- Angiography - An angiography is an imaging procedure to study the blood vessels of the extremities, similar to the way a coronary angiogram provides an image of the blood vessels supplying the heart. It is the most accurate test to detect the location(s) and severity of artery occlusion, as well as collateral circulations. Small hollow plastic tubes (catheters) are advanced from a small skin puncture at the groin (or the arm), under X-ray guidance, to the aorta and the arteries. Iodine contrast "dye," is then injected into the arteries while an X-ray video is recorded. Angiogram gives the doctor a picture of the location and severity of narrowed artery segments. This information is important in helping the doctor select patients for angioplasty or surgical bypass (see below).
- Because X-ray angiography is invasive with potential side effects (such as injury to blood vessels and contrast dye reactions), it is not used for initial diagnosis of peripheral artery disease. It is only used when a patient with severe peripheral artery disease symptoms is considered for angioplasty or surgery. A number of different imaging methods have been used in angiography examinations, including X-rays, magnetic resonance imaging (MRI), and computed tomography (CT) scans.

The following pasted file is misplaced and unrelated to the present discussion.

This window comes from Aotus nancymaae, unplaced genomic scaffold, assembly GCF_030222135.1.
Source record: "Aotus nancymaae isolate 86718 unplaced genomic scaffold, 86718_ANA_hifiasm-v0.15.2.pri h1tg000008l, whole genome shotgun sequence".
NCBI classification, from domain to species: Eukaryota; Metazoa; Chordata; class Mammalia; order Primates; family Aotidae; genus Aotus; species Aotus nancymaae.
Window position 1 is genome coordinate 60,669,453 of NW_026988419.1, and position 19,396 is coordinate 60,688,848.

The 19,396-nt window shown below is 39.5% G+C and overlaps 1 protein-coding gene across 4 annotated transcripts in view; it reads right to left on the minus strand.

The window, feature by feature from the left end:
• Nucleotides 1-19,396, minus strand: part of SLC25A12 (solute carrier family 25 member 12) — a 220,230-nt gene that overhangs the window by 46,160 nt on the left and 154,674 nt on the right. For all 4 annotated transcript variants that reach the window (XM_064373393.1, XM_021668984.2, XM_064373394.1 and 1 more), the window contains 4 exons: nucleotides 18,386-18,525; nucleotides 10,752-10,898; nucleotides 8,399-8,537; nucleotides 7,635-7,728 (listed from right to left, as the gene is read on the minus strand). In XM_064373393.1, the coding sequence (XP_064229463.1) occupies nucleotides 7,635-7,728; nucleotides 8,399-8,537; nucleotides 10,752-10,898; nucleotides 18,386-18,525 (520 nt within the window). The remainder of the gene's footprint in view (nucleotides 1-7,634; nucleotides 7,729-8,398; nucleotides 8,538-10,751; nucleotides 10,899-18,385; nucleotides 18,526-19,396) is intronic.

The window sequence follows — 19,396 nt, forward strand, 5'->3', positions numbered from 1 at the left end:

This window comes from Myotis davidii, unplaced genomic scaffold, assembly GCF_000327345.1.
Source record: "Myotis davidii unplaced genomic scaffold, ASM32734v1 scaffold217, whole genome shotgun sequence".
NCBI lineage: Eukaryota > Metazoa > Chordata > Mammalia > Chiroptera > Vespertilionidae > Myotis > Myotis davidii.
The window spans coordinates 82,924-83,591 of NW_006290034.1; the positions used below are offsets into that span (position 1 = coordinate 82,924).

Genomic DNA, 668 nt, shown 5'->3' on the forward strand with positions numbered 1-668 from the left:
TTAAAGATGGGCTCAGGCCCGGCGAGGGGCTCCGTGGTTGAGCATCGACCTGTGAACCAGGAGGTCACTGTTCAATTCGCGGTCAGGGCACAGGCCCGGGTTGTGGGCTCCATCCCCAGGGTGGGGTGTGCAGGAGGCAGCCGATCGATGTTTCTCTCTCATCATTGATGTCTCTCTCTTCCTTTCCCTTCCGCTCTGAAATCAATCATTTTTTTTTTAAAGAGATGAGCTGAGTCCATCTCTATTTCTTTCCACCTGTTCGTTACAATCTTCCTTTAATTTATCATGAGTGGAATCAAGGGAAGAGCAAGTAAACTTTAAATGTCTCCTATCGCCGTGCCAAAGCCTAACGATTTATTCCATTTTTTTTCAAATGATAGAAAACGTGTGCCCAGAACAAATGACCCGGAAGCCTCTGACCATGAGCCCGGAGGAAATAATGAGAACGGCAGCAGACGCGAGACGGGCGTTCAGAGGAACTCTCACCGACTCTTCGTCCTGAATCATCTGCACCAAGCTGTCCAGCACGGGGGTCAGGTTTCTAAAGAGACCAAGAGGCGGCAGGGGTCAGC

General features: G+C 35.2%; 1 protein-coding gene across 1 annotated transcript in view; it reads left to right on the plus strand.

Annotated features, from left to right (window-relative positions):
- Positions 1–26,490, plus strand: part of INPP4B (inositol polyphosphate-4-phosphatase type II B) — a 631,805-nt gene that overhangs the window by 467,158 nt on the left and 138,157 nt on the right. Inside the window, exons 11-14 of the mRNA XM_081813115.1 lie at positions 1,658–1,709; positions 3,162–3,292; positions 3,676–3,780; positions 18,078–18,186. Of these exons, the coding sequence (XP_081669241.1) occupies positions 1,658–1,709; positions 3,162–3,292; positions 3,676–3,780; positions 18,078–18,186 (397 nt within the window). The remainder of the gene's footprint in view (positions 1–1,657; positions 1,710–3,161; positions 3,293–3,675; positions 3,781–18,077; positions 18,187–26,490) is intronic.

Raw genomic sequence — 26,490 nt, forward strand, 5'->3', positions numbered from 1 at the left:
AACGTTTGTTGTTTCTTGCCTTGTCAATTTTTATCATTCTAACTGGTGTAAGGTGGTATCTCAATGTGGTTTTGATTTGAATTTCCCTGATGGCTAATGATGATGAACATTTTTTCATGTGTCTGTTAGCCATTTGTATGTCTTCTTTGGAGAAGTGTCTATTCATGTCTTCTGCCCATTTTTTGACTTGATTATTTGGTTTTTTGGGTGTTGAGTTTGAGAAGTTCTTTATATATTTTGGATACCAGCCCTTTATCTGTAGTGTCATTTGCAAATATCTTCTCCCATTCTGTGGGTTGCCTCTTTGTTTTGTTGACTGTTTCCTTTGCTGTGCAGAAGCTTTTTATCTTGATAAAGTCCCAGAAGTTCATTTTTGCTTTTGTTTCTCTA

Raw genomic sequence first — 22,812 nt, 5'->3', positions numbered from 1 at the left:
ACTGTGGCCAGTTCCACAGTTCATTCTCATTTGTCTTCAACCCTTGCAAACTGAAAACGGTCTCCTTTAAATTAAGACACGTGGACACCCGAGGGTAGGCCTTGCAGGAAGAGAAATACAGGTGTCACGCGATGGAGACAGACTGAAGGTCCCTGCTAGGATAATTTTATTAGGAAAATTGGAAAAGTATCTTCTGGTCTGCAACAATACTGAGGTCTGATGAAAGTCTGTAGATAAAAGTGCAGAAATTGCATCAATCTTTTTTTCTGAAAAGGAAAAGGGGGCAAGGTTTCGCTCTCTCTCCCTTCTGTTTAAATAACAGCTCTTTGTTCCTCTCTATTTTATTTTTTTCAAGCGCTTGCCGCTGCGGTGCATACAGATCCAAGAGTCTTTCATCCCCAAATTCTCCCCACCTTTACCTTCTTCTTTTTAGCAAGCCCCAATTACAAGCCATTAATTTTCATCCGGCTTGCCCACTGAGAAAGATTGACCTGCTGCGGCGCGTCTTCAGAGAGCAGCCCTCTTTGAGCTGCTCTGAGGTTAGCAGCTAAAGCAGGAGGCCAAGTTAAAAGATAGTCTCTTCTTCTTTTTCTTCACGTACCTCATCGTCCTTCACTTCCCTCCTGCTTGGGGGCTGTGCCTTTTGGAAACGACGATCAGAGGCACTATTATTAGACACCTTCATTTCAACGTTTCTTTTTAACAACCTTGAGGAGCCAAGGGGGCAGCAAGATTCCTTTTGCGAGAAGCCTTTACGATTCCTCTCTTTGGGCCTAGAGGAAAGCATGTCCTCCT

- Magnetic resonance imaging (MRI) angiography uses magnetism, radio waves, and a computer to produce images of body structures and has the advantage of avoiding X-ray radiation exposure.
What are the management and treatment guidelines for peripheral vascular disease (PVD)?
Treatment goals for peripheral artery disease include:
- Relieve the pain of intermittent claudication.
- Improve exercise tolerance by increasing the walking distance before the onset of claudication.
- Prevent critical artery occlusion that can lead to foot ulcers, gangrene, and amputation.
- Prevent heart attacks and strokes.
Treatment of peripheral artery disease includes lifestyle measures, supervised exercises, medications, angioplasty, and surgery.
- Smoking cessation eliminates a major risk factor for disease progression and lowers the incidences of rest pain and need for amputations. Smoking cessation is also important for the prevention of heart attacks and strokes.
- A healthy diet can help lower blood cholesterol and other lipid levels and may help control blood pressure.
- Keep other risk factors, such as diabetes, lipid levels, and blood pressure under control by following medical advice regarding medications and lifestyle changes.
Proper exercise can condition the muscles to use oxygen effectively and can speed the development of collateral circulation. Clinical trials have demonstrated that regular supervised exercise can reduce symptoms of intermittent claudication and allow the patients to walk longer before the onset of claudication. Ideally, exercise programs should be prescribed by the doctor. Patients should be enrolled in rehabilitation programs supervised by healthcare professionals such as nurses or physical therapists. For optimal results, patients should exercise at least three times a week, each session lasting longer than 30 to 45 minutes. Exercise usually involves walking on a monitored treadmill until claudication develops; walking time is then gradually increased with each session. Patients are also monitored for the development of chest pain or heart rhythm irregularities during exercise.